Rip the Angels from Heaven

Written by David Krugler
Review by G. J. Berger

By age 25, Ellis Voigt has achieved a lot. He has risen to Lieutenant in the US Navy and works for the Office of Naval Intelligence. He has wormed his way into a Communist spy cell in Washington, DC. But he’s also under suspicion of having murdered a Soviet mole and is hounded by both the FBI and Soviet spy managers operating in the US. Then he’s assigned to track down a Soviet spy suddenly missing and a US scientist who passed A-bomb secrets to that missing spy.

During a frantic eleven days in July 1945, Voigt must convince his Soviet spy-masters, his superiors in the Office of Naval Intelligence, his other spy contacts, and an FBI agent hounding him that his loyalties are only to each of them. A frenetic journey takes him from his ordinary government office desk to the slums and empty warehouses of DC and to the first A-bomb test in the New Mexico desert.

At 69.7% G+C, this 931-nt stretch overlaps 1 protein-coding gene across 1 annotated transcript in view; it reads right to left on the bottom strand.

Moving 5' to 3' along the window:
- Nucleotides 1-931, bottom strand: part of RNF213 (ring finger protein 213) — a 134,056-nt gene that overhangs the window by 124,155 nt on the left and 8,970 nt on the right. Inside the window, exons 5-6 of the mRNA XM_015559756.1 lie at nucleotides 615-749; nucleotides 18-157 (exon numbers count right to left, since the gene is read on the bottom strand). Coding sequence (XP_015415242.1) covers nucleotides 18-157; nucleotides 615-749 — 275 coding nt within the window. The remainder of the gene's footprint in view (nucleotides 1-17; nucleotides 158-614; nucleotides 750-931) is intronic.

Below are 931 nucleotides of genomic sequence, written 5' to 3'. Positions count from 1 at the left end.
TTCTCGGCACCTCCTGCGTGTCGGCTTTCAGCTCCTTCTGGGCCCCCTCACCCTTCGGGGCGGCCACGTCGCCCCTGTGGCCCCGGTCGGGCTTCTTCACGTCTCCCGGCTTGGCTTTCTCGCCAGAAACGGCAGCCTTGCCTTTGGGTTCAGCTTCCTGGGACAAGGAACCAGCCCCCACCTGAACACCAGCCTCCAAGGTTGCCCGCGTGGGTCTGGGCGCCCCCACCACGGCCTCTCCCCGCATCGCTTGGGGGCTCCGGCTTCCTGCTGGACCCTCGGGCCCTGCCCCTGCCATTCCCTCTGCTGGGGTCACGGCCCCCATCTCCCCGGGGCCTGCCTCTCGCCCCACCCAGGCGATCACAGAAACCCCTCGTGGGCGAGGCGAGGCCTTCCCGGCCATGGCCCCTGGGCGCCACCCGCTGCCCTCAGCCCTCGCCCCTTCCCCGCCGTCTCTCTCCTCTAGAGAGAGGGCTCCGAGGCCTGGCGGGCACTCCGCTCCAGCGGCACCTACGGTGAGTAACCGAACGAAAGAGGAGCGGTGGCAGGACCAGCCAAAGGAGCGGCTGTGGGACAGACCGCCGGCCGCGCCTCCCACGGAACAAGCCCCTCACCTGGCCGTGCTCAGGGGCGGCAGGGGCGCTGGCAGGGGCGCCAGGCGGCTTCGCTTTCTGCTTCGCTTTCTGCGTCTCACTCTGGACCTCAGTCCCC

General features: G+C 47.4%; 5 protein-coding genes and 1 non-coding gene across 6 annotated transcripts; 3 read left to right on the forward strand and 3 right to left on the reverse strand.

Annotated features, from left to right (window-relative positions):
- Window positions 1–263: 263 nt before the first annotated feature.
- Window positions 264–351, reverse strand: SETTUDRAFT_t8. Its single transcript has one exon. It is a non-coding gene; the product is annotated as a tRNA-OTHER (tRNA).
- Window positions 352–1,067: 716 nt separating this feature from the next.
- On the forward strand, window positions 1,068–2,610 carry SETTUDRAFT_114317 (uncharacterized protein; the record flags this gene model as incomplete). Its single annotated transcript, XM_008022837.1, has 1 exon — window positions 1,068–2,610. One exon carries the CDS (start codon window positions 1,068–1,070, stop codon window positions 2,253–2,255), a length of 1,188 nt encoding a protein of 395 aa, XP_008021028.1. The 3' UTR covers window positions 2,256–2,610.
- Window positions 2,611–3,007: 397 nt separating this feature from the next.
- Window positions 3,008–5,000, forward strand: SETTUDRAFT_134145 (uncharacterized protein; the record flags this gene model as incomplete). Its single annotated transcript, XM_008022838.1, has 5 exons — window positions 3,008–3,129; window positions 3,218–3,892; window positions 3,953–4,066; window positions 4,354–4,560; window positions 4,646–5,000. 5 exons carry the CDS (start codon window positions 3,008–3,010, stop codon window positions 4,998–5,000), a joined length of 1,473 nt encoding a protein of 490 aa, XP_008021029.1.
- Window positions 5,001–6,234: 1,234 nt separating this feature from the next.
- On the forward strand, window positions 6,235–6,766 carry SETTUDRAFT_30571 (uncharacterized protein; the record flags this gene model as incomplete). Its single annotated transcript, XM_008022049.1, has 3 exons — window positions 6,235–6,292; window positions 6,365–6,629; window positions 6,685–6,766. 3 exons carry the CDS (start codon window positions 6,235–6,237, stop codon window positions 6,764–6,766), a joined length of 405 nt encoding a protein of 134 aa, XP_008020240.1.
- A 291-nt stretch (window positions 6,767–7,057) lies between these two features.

Through Voigt’s first-person narrative, Krugler nicely manages the many complexities of the story and Voigt’s often teetering balancing act. One wrong word, one misstep will land him in jail charged with treason by US authorities or get him tortured and shot by Soviet thugs. An intense romance and interactions with the geniuses who developed nuclear bombs liven up the story even more. The details and dialogue fit the characters and the times. For readers who want a fast-paced, complex spy thriller (and are willing to accept improbable twists and overlook some plot holes), this is a satisfying read.